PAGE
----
It is the primary water catchment area
for Kenya, supplying the major rivers of the Tana to the south and
the Ewaso Ngiro to the north. The peaks are often covered with snow
and 11 permanent glaciers. As a high altitude mountain on the equator,
Mt. Kenya offers a unique environment for its vegetation.
It is most interesting that 81 of the high altitude plants
found on Mt. Kenya are endemic. They possibly are relic forms of
plants which were once widely distributed during the cold climate
of the Pleistocene period but as the world warmed, these plants
retreated to the cooler climate that now exist on the mountain.
The environment is so unique that the mountain is both an International
Biosphere Reserve and a World Heritage Site.
On Mt. Kenya the temperature falls by an average of 5°C per
1000 vertical metres (3,421 ft). Because of the prevailing
winds from the Indian Ocean on the coast of Kenya, the eastern and
south eastern slopes of the mountain are the wettest. By the time
the air reaches elevations above 4000 m (13,684 ft), most
of the moisture has been extracted and the highest areas are characteristically
The elevation range from the lower slopes dotted with giraffe, to
the icy summit of Batian approximately 3200m to 5200m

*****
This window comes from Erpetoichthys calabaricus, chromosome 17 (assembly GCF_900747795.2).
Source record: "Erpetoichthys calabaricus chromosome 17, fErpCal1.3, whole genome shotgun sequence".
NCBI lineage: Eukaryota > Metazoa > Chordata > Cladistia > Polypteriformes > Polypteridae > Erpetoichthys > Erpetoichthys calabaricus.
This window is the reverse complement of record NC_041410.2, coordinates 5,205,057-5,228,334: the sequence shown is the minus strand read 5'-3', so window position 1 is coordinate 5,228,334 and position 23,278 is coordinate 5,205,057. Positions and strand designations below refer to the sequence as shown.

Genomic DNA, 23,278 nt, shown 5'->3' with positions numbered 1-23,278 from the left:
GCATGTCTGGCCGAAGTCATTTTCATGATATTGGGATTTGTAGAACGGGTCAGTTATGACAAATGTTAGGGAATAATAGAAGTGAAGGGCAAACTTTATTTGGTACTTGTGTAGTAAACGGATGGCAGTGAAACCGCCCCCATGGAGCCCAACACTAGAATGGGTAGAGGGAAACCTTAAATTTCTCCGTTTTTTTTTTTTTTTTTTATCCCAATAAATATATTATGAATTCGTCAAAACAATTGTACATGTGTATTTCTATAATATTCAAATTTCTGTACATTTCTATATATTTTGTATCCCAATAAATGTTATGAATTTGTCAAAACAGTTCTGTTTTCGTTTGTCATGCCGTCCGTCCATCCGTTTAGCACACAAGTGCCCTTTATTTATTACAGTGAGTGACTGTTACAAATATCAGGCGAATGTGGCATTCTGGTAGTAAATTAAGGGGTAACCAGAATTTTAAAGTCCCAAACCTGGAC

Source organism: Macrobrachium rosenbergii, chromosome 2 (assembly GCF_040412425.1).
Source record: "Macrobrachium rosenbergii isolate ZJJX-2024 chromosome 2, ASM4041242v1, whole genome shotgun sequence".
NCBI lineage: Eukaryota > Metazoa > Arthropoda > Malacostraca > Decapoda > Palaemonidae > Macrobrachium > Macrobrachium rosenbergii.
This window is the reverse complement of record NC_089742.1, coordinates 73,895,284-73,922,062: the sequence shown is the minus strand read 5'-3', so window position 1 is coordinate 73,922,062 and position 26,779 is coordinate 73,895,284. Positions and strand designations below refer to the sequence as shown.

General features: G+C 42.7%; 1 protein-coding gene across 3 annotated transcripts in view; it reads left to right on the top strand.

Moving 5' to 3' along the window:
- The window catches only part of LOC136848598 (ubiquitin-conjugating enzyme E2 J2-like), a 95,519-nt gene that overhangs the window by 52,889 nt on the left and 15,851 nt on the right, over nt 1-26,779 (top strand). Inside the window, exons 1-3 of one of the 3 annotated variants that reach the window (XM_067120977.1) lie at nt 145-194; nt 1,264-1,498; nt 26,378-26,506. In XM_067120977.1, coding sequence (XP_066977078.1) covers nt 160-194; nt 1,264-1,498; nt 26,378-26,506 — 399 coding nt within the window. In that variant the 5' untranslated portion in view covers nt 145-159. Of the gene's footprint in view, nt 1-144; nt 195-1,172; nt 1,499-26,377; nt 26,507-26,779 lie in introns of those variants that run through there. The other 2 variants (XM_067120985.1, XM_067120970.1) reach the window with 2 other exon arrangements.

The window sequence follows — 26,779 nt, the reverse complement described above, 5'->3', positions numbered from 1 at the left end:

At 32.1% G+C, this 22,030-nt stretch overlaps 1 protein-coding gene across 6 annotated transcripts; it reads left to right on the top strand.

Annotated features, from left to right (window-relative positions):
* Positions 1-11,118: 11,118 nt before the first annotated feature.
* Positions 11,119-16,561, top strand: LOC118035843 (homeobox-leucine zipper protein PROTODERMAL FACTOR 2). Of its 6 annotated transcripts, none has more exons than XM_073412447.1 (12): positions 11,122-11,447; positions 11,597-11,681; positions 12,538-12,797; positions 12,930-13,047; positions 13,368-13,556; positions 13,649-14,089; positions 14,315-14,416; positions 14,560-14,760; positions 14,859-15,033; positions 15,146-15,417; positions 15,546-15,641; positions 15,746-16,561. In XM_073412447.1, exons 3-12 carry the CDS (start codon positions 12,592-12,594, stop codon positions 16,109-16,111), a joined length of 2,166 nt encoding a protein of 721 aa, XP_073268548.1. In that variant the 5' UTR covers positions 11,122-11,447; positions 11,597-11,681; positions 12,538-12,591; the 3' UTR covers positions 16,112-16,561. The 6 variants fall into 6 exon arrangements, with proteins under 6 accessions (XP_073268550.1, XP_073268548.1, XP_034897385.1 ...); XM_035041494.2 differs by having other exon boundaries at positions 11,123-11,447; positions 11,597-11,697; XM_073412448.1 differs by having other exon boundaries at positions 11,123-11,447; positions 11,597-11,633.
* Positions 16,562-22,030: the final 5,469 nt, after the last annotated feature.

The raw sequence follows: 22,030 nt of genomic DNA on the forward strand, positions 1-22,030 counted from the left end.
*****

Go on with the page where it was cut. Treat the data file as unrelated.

(10,947 to 17,784 ft), and demarcates 7 distinctive vegetative
zones: hot, dry grasslands at its base, areas of cultivation, Gallery
Forest, Bamboo, Hagenia Parkland, Giant Heath, Moorland with Tussock
grasses, Giant Senecio and Lobelia and at the uppermost elevations,
rock, snow and ice.
There are over 100 species of wildflowers on Mt. Kenya, so
you will see some in flower whenever you visit the mountain. There
are eight acknowledged routes up the mountain, three of which are
used regularly. Mt. Kenya has smooth slopes on three sides with
a ring of rocky peaks just below the summit. In order to reach Batian,
the actual summit, specialized climbing gear is required as one
must cross glaciers and steep terrain. It is possible to complete
a circular walk around the peaks after a 3 - 5 day climb. The primary
health hazards climbers face are altitude sickness and hypothermia.
Several options exist for supplies, porterage, and climbing tours.
The towns of Naro Moru and Nanyuki, popular starting points for
climbers, are recommended locations for coordinating trips and lodging